A platform across African Great Lakes for community testimonies on environmental challenges and solutions fostering accountable and participative natural resource management

Lake Edward at the Crossroads

Lake Edward, enclosed in two unique national parks, Virunga national Park in the Democratic Republic of Congo and Queen Elisabeth Park in Uganda, is a beautiful lake that provides a livelihood for many people living around it. But the lake is under severe pressure.

Poor governance, a strong population growth and illegal fishing causes intense degradation of the biodiversity and a threat to the livelihoods of many. What can to be done?


Over the years, the population around Lake Edward has been growing fast. At the moment 200.000 people depend on the lake for a daily meal and an income. In the DRC, Lake Edward has 3 legal landing sites which function as main fishing villages. The population in these legal fisheries increased by 33.7 % in a period of 5 years. In the DRC-side there are also 10 illegal fisheries. The growth of population in these illegal fisheries is unknown but represents one of the major threats to the fragile balance of this crucial ecosystem. For instance, last collected data shows that there are 3.951 fishing boats on the lake, instead of the originally 700 allowed boats. Approximately 50 % of the fishing boats on the lake is operated from illegal villages.

Obviously, when there are more people living around the lake, the demand for fish and more in general, the pressure on natural resources increases.

Research by SOPR, Virunga National Park, IUCN NL and other partners in 2014 shows that the total catch and productivity of the lake hasn’t decreased* but what has increased, is the catch effort per fisherman. There now are more fishermen and less fish caught per fisherman.

One of the main threats of a sound biodiversity in the lake is the fishing on spawning grounds and river mouths. Almost all fishermen on Lake Edward use lines with living baby fish and small fish species on hooks (so called pêche aux hameçons) to fish. Each time the men go out on their canoes, they use 2500 – 3000 fish. The number can even be as high as 5000 baby fish per trip. Thousands of young fishes die. Officially, it is only permitted to fish with 700 hooks per boot, per trip. With many illegal boats on the lake using this method, the fish population is under enormous threat.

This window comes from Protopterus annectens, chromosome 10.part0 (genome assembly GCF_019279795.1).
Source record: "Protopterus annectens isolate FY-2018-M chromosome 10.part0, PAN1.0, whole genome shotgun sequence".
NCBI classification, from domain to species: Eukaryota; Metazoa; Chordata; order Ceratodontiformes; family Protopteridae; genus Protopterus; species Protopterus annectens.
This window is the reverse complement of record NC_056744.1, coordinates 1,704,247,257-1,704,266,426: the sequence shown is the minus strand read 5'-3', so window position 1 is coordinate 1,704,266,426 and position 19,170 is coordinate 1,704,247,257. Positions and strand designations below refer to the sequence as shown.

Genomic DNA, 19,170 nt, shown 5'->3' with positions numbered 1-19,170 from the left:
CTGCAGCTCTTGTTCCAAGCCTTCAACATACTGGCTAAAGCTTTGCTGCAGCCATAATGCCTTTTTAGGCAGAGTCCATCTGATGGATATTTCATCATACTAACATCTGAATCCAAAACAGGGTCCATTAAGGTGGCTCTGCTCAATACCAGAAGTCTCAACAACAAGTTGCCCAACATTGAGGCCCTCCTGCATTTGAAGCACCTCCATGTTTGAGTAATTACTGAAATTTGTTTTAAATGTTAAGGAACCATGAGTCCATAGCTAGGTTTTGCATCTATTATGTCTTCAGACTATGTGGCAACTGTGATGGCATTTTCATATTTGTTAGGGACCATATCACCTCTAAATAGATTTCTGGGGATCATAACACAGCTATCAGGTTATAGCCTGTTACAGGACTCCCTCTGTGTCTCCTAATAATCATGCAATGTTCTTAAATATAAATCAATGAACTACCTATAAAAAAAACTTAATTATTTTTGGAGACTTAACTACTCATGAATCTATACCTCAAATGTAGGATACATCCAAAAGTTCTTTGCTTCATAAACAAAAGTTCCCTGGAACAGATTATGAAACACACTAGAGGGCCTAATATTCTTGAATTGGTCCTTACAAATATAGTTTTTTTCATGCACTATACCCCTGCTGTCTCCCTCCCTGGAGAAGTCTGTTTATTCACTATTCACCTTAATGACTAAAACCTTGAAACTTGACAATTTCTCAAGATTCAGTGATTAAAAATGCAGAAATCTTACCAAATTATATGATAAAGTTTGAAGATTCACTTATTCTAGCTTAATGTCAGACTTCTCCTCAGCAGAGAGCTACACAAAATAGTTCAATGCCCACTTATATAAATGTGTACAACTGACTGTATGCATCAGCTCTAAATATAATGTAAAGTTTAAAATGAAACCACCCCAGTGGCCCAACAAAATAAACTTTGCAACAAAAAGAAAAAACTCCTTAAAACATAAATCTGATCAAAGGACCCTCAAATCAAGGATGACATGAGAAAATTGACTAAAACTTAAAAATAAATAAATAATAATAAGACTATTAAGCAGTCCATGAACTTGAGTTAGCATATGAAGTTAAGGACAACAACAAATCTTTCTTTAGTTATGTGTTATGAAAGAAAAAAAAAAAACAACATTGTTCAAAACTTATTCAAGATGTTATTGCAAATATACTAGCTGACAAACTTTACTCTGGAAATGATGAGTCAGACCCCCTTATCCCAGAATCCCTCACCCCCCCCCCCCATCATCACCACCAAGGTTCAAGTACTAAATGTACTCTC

Poor governance leading to anarchy

There are several organizations responsible for regulation of the fishing industry. The Institut Congolais pour la Conservation de la Nature (ICCN) is the government’s National Parks Authority with a legal mandate to enforce the conservation laws that are designed to protect Congo’s flora and fauna. The ICCN is also actively involved in the participative demarcation and protection of the spawning grounds, as well as the control of mesh size of the nets. Currently, control in the spawning grounds and river mouths is minimal. Another organization is COPEVI, this cooperative should protect the lake against illegal fishing. Researchers (2014) describe COPEVI as dysfunctional. ‘The situation of near bankruptcy of the cooperative is the basis of anarchy on the lake,’ according to the Quick Scan Illegal Fisheries.

It is a widely shared opinion that the protection of the spawning grounds and the river mouths should form the basis of the protection of Lake Edward and must be an essential component in the fisheries management strategy. This has to be combined with a strict regulation and control of mesh size of the nets. When these two regulations are efficiently enforced, the fishery will probably auto-regulate itself by economic constraints. The argument is that if spawning grounds are protected and minimum mesh size are respected, then the exploitation of the fish stocks could be sustainable.

As mentioned. The total catch of fish has not decreased in Lake Edward, but the catch per fishermen does increase. Population pressure is strive. This is very worrying because what researchers do not know is whether this tendency continues. The big question is: how much fishing can the lake take. In other words, what is the annual sustainable catch in the lake. Once policy makers know that a set of rules can protect the lake. Good governance then is the answer to the protection of the lake.


If not, the lake’s ecosystems collapses, the lake becomes empty and tens of thousands of people lose their income and food security.


* The present estimated total captured fish in Lake Edward is approximately 17.700 tons per year, with +/- 12.500 tons/year for local consumption and 5.200 tons being commercialized. The total catch in the lake represents a total a value between the 30 to 35 million of US Dollars annually.

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